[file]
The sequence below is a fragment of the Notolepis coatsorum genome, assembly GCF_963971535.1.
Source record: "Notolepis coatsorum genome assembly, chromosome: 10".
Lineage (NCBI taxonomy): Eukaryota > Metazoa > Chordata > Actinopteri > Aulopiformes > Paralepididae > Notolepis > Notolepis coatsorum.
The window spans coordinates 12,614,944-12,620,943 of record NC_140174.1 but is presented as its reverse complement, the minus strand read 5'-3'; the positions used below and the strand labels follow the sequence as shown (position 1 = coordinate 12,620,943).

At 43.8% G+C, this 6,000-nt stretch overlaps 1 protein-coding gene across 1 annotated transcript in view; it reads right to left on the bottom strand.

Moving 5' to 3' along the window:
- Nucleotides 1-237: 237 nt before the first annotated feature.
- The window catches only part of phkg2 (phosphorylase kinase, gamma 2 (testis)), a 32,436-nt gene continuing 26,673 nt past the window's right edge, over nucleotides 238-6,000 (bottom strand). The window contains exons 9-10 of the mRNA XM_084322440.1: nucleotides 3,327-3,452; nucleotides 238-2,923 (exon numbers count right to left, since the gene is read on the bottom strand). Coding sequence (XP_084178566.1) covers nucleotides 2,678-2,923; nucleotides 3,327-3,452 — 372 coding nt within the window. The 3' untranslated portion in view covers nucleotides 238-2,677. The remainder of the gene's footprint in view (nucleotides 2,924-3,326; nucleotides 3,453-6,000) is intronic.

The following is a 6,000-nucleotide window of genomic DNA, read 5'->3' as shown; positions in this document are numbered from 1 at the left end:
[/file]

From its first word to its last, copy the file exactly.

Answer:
The sequence below is a fragment of the Notolepis coatsorum genome, assembly GCF_963971535.1.
Source record: "Notolepis coatsorum genome assembly, chromosome: 10".
Lineage (NCBI taxonomy): Eukaryota > Metazoa > Chordata > Actinopteri > Aulopiformes > Paralepididae > Notolepis > Notolepis coatsorum.
The window spans coordinates 12,614,944-12,620,943 of record NC_140174.1 but is presented as its reverse complement, the minus strand read 5'-3'; the positions used below and the strand labels follow the sequence as shown (position 1 = coordinate 12,620,943).

At 43.8% G+C, this 6,000-nt stretch overlaps 1 protein-coding gene across 1 annotated transcript in view; it reads right to left on the bottom strand.

Moving 5' to 3' along the window:
- Nucleotides 1-237: 237 nt before the first annotated feature.
- The window catches only part of phkg2 (phosphorylase kinase, gamma 2 (testis)), a 32,436-nt gene continuing 26,673 nt past the window's right edge, over nucleotides 238-6,000 (bottom strand). The window contains exons 9-10 of the mRNA XM_084322440.1: nucleotides 3,327-3,452; nucleotides 238-2,923 (exon numbers count right to left, since the gene is read on the bottom strand). Coding sequence (XP_084178566.1) covers nucleotides 2,678-2,923; nucleotides 3,327-3,452 — 372 coding nt within the window. The 3' untranslated portion in view covers nucleotides 238-2,677. The remainder of the gene's footprint in view (nucleotides 2,924-3,326; nucleotides 3,453-6,000) is intronic.

The following is a 6,000-nucleotide window of genomic DNA, read 5'->3' as shown; positions in this document are numbered from 1 at the left end: